Archive

Archive for October, 2010

La Toscana

October 11th, 2010 4 comments


On our drive back to Podenzano from Napoli, Elena and Enzo decided to take me to two towns in Tuscany; Montalcino and Siena. Montalcino is famous for their wine, particularly for their Brunello. Being a teetotaler myself, I had never heard of Brunello, but I looked forward to Elena and Enzo trying the degustazione (or tasting) of 3 varieties of this wine. The town of Montalcino was ancient, small, and pretty. But the first thing we noticed was that we were surrounded by tourists. From every direction we heard American voices and tour groups.
Some of the tour groups were on bicycles. We watched as frightened cyclists rolled down the slippery wet pavement gripping their brakes tightly. It occurred to me that this was the first time I had been in a touristy place since I’d arrived. We went to a nice restaurant and had dinner and the wine tasting, surrounded again by American tourists. The Brunello wines that Elena and Enzo sampled each smelled very different. But the two I liked the smell of were the two they purchased. The nose knows, after all.

Our next stop was Siena, a famous town all over the world for their twice annual Palio, or horse race. There is one horse from every neighborhood in the city, and the fantino (jockey) must ride his horse bareback. If he falls off, it doesn’t matter; if his horse comes in first, his neighborhood still wins. As we stood in the square, someone said 10,000 people stand there during the race. I was glad I was there on a rainy day in October.
The two paintings on this page were done in my travel journal.

Share
Categories: acquarello, Italia, landscapes Tags:

Caterina

October 10th, 2010 2 comments


As a result of my gift of a portrait I did of my recently deceased cousin to his widow, I suddenly have a few more commissions. The reactions of my Italian cousins to the gifted portrait was “Oh, will you paint a picture of my (daughter, son, parents)?” And so I must introduce you to Caterina, who was a beloved mother and daughter and wife and died far too young.

One of the reasons this painting is so lovely is because I was given a really good photograph to work from. Caterina was in a piazza somewhere bathed by the sun.
As much as you might love that flash photo that you took of your grandfather in 1973, that doesn’t mean it has enough good information to make a portrait from. On the other hand, some old black and white photos have amazing resolution, and can be used as reference material for really fine portraits.

Share
Categories: portrait Tags:

Le Castagne – Chestnuts

October 9th, 2010 6 comments

In Calabria, once upon a time before there were tomatoes (there was a time like this!) and before there was inexpensive pasta, people subsisted on Chestnuts – there was little else so readily available to stave off starvation in the wintertime. They boiled them with other vegetables, they dried them and ground them up for flour to make a heavy kind of bread, and they slowly roasted them in stone ovens for a delicious aromatic snack. The wood as well was very important, used for many purposes, from furniture to firewood.
An elaborate system of gathering, cleaning and drying these nuts developed, with some parts of the process assigned to men, and others to women and children. If you’ve ever been to Calabria in the late summer or early autumn, you have seen these large trees pregnant with big prickly yellowish green spherical husks, nasty to touch, with one to four chestnuts inside. They usually fall in mid October, almost exactly the same time every year. The last two times I visited, I was just a little too early to be able to participate in the harvest. This time, on the day before I left Calabria, my cousin presented me with a pound or so of the very first chestnuts of the season.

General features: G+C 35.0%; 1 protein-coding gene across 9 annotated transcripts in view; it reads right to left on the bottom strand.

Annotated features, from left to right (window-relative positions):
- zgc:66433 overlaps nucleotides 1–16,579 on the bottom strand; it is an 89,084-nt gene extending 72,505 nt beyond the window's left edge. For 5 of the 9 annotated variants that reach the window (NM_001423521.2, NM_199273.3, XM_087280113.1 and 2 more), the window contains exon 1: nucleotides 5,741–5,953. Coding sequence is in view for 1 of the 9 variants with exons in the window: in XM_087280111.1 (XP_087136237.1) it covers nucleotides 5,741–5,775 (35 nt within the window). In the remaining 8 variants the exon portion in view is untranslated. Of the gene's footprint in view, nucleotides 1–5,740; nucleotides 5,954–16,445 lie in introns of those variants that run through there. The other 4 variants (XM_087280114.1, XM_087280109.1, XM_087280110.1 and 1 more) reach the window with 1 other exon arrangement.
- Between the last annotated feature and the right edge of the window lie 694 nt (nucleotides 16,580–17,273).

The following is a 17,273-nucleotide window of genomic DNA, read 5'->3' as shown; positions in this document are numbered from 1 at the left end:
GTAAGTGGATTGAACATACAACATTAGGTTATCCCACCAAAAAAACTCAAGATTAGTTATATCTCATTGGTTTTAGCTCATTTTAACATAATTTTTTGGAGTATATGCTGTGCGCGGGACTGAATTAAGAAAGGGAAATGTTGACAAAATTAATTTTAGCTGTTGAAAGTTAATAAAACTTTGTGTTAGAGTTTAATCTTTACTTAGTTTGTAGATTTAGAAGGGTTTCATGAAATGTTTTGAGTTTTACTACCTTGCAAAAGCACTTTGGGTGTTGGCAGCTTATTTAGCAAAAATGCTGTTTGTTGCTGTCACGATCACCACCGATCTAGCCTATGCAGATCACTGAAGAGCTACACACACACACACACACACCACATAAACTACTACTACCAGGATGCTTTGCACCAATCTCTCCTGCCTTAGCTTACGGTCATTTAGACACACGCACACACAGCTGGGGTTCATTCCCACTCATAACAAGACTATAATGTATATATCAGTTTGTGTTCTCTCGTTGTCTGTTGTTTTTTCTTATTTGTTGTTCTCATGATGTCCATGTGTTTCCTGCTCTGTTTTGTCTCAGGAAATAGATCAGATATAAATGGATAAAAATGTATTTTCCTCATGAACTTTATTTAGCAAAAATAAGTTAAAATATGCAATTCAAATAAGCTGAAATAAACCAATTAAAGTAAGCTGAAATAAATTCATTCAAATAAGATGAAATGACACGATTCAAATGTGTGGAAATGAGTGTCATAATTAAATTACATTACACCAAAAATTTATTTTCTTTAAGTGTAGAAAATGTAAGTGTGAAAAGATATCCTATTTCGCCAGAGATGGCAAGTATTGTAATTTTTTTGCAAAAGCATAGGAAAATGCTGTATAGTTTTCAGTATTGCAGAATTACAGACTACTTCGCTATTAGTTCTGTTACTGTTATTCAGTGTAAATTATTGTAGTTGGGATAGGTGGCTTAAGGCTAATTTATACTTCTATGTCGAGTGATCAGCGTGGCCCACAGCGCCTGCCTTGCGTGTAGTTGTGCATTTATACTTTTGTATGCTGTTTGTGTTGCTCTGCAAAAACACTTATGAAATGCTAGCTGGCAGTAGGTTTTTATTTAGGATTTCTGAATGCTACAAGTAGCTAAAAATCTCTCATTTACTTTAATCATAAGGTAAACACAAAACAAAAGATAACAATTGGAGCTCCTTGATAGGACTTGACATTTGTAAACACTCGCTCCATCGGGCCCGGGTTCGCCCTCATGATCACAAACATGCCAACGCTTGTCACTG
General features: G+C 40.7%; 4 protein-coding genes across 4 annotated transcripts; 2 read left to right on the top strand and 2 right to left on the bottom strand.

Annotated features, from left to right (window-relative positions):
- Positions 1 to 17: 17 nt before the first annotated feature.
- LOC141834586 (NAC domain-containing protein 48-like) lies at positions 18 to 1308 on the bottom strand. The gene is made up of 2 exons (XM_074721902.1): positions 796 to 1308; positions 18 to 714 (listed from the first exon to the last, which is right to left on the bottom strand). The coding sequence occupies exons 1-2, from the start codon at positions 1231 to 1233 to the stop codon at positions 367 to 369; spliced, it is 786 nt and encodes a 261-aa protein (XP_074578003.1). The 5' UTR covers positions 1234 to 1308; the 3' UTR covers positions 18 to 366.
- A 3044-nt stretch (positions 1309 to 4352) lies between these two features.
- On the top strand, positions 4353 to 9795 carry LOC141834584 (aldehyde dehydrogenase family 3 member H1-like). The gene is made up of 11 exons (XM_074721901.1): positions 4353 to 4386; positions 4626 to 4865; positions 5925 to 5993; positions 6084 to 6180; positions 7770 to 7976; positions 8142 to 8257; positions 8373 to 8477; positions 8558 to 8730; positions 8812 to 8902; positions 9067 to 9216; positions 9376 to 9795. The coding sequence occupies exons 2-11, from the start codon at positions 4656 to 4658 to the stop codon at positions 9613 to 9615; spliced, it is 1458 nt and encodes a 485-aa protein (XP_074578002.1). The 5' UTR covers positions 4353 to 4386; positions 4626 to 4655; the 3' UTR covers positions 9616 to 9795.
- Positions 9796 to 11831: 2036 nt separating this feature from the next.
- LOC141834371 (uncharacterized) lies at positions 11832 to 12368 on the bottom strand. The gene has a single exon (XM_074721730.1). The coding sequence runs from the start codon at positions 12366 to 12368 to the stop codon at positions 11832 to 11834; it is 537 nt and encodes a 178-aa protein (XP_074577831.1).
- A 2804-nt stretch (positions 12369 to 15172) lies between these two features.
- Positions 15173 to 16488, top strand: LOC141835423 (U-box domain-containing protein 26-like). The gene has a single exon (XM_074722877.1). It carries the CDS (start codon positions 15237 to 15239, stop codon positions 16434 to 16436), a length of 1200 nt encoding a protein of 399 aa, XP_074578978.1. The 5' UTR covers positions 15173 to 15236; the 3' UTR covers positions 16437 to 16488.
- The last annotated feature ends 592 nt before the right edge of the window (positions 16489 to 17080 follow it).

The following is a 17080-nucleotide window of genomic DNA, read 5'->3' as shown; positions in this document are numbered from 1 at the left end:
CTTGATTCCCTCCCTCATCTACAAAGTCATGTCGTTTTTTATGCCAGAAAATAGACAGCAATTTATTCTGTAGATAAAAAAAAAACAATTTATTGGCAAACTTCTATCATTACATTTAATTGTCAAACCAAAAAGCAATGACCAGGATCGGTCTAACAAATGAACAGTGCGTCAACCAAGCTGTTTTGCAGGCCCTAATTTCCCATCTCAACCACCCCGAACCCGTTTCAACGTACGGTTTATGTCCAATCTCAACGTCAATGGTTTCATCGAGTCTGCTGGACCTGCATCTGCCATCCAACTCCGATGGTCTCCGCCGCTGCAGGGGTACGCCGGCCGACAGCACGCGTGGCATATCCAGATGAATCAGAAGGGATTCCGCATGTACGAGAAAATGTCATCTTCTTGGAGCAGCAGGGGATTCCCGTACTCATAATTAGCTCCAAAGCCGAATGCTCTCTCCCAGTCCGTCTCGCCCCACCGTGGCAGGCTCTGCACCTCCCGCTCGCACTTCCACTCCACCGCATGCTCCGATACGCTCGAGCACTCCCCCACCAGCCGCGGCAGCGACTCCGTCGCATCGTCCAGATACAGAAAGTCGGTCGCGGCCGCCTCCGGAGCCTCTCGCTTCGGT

Even though people no longer subsist on Chestnuts, they are still a relatively important crop. They are now used more for treats than subsistence, and are also given to pigs to fatten them up. I have one cousin whose job it is to study the health of the Castagno (Chestnut tree) and another of my cousins, Teresa Riccio, has actually written a book about the historical and sociological significance of this tree Il castagno nella tradizione di una Comunità Presilana: Sersale. And I just discovered that they are very fun to paint!

Share
Categories: acquarello, food art, historic, Italia Tags:

A day in Milan

October 8th, 2010 3 comments

I started my Italian Adventure in Milan where Elena works. We left Podenzano at 6:30 in the morning and were on a train heading to Milan shortly after 7. Next we had to take two subway trains the last of which deposited us close to her office. Her coworker drew me a quick map and then I set out on my own in a surprisingly pleasant city. There were bicyclists and pedestrians everywhere, the only negative thing I noticed was the surprising number of smokers. I headed towards the Duomo and navigated many of the streets nearby. About 3 blocks from the Duomo sits Piazzo Corduso. It was surrounded by lots of shops and there were a couple of artists there. Giuseppe Casorio was sitting there painting wonderful miniature watercolors. We got to talking and after I bought one of his paintings of the Duomo, he asked me to sketch him! So I did. It was really fun. He sat there painting, and I sat there drawing his face.

He was delightful to talk to and we alternated between Italian and English. He’s now my facebook buddy too.

After I left Giuseppe I went on to the Galleria, a famous enclosed mall.
This little sketch shows just how much more you can “see with your pencil.” The longer I sat there, the more details I found.

Share
Categories: Italia, landscapes, portrait, travel journal Tags: